The course web page: http://www.jespinal.com

Ebbing, Darrell D. Introductory Chemistry Houghton Miffin Company 1995

Partington, James. A Short History of Chemistry. Dover Publications 1989

Salzberg. From Caveman to Chemist. American Chemical Society 1991

Chemtool http://www-tech.mit.edu/Chemicool/

The Periodic Table http://www.shef.ac.uk/chemistry/web-elements/index-fr.html

Internet Chemical Resources http://falcon.sbuniv.edu/~ggray/interrec.html

 

VII.    ACADEMIC HONESTY: Academic integrity is the foundation of the academic community. Because each student has the primary responsibility for being academically honest, students are advised to read and understand all sections of this policy relating to standards of conduct and academic life.

Definitions : Academic dishonesty includes committing or the attempt to commit cheating, plagiarism, falsifying academic records, and other acts intentionally designed to provide unfair advantage to the student.

• Cheating includes, but not limited to, intentionally giving or receiving unauthorized aid or notes on examinations, papers, laboratory reports, exercises, projects, or class assignments which are intended to be individually completed. Cheating also includes the unauthorized copying of tests or any other deceit or fraud related to the student’s academic conduct.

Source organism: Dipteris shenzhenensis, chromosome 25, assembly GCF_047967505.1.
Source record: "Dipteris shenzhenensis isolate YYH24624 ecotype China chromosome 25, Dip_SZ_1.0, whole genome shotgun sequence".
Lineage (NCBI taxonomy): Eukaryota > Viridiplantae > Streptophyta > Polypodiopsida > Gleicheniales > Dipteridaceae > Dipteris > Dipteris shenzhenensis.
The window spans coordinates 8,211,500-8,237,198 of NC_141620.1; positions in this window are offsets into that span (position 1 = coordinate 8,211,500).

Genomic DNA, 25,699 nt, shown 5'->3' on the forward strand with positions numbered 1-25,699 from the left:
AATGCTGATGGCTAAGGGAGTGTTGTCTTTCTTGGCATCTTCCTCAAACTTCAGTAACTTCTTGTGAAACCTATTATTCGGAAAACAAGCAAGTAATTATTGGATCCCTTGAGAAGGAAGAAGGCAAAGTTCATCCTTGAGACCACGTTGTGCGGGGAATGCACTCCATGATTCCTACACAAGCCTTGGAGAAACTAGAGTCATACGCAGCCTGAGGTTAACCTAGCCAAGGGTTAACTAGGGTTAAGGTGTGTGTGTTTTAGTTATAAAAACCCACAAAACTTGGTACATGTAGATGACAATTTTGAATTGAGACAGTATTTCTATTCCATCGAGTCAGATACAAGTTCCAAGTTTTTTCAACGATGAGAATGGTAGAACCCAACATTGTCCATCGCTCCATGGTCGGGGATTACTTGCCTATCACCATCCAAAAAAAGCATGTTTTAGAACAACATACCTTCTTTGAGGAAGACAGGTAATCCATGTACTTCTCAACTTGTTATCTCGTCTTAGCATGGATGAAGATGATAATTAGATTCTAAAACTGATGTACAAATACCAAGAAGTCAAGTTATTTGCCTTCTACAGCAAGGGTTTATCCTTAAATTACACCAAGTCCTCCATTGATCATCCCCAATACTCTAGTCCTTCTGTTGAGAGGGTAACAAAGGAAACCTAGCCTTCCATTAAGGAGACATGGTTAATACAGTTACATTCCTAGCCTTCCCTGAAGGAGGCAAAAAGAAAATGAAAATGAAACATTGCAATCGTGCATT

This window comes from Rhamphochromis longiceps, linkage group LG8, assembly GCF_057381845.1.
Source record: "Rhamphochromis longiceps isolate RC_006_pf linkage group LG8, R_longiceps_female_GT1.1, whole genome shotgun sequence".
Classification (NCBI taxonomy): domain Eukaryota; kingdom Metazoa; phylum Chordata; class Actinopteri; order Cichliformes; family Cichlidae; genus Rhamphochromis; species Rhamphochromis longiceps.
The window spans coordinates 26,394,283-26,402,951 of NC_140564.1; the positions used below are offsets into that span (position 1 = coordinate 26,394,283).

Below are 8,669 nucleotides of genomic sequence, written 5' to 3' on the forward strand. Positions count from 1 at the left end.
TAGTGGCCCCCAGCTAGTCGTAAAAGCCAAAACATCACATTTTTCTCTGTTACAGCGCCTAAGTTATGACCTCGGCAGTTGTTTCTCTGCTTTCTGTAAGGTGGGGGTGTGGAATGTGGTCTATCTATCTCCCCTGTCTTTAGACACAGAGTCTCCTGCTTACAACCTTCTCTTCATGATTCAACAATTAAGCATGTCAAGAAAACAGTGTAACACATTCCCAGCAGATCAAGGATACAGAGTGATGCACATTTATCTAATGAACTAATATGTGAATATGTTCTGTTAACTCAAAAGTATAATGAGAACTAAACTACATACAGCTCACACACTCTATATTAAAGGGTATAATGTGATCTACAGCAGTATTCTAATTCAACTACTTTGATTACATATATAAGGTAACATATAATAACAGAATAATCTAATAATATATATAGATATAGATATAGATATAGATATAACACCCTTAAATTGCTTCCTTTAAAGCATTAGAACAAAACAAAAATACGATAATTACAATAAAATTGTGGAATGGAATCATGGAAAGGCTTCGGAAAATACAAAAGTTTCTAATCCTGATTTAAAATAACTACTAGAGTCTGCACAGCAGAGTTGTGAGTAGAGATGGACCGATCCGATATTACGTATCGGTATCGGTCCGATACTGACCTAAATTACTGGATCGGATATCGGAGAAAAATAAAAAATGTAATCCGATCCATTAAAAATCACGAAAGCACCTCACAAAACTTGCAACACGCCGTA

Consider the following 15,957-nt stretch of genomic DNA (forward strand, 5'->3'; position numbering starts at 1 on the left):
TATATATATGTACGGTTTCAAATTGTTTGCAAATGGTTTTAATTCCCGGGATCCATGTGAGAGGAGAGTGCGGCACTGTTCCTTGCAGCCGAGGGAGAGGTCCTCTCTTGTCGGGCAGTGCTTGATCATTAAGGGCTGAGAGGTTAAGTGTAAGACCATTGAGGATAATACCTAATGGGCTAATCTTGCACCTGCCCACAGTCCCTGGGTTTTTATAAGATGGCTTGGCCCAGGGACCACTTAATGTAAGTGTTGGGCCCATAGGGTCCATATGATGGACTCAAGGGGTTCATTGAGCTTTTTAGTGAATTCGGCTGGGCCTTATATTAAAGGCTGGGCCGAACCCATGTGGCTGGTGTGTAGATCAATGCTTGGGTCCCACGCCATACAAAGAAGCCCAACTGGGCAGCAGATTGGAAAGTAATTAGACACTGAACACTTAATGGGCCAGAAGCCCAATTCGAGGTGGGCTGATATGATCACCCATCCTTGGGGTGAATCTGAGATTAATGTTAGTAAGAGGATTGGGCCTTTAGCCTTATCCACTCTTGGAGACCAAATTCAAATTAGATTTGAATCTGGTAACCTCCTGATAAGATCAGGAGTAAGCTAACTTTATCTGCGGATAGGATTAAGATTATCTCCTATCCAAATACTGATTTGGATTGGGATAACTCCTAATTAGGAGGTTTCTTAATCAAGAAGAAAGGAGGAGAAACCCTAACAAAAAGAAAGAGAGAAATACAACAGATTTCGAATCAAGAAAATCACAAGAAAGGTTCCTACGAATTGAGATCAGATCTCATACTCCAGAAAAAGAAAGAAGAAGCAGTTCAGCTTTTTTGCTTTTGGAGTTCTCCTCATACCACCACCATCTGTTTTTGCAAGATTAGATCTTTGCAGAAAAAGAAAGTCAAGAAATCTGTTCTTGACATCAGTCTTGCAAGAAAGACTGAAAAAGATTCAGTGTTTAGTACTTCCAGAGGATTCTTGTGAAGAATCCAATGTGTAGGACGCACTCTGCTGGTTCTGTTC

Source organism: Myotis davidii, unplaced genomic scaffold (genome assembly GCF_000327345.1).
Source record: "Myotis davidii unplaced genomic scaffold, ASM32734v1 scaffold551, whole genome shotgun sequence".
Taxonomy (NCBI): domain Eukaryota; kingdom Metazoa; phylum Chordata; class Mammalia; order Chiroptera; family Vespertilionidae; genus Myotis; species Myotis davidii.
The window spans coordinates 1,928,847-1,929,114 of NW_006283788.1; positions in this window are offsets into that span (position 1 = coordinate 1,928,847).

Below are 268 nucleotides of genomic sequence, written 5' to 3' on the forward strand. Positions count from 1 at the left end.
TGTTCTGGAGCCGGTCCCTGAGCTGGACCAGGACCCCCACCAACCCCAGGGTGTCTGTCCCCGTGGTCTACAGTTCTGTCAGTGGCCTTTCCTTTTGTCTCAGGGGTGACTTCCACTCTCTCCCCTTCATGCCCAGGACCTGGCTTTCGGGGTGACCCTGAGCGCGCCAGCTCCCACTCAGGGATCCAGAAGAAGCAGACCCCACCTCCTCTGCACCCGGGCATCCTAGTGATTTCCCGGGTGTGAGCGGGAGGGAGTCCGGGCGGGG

• Plagiarism involves the use of quotations without quotation marks, the use of quotations without indication of the source, the use of another’s idea without acknowledging the source, the submission of a paper, laboratory report, project, or class assignment (any portion of such) prepared by another person, or incorrect paraphrasing.

Falsifying academic records includes, but not limited to, altering grades or other academic records.

• Other acts include:

o Stealing, manipulating, or interfering with an academic work of another student or faculty member

o Collusion with other students on work to be completed by one student

o Lying to or deceiving a faculty member.